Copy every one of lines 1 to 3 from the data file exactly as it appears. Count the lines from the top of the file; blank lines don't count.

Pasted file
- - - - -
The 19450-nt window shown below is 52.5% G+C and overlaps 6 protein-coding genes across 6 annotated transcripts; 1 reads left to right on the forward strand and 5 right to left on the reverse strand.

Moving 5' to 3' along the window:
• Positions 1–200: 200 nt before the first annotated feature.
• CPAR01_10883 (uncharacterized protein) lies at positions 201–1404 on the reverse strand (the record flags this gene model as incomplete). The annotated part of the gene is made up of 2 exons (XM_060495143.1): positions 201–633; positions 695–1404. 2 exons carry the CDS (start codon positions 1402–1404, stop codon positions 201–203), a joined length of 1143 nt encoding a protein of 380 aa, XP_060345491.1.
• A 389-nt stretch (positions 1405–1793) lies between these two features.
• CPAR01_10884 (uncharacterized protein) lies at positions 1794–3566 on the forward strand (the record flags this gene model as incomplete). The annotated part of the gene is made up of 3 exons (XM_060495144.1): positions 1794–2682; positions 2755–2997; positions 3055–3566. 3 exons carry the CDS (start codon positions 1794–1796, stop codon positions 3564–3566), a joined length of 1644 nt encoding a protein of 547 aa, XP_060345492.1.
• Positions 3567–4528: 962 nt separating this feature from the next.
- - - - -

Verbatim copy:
The 19450-nt window shown below is 52.5% G+C and overlaps 6 protein-coding genes across 6 annotated transcripts; 1 reads left to right on the forward strand and 5 right to left on the reverse strand.

Moving 5' to 3' along the window:
• Positions 1–200: 200 nt before the first annotated feature.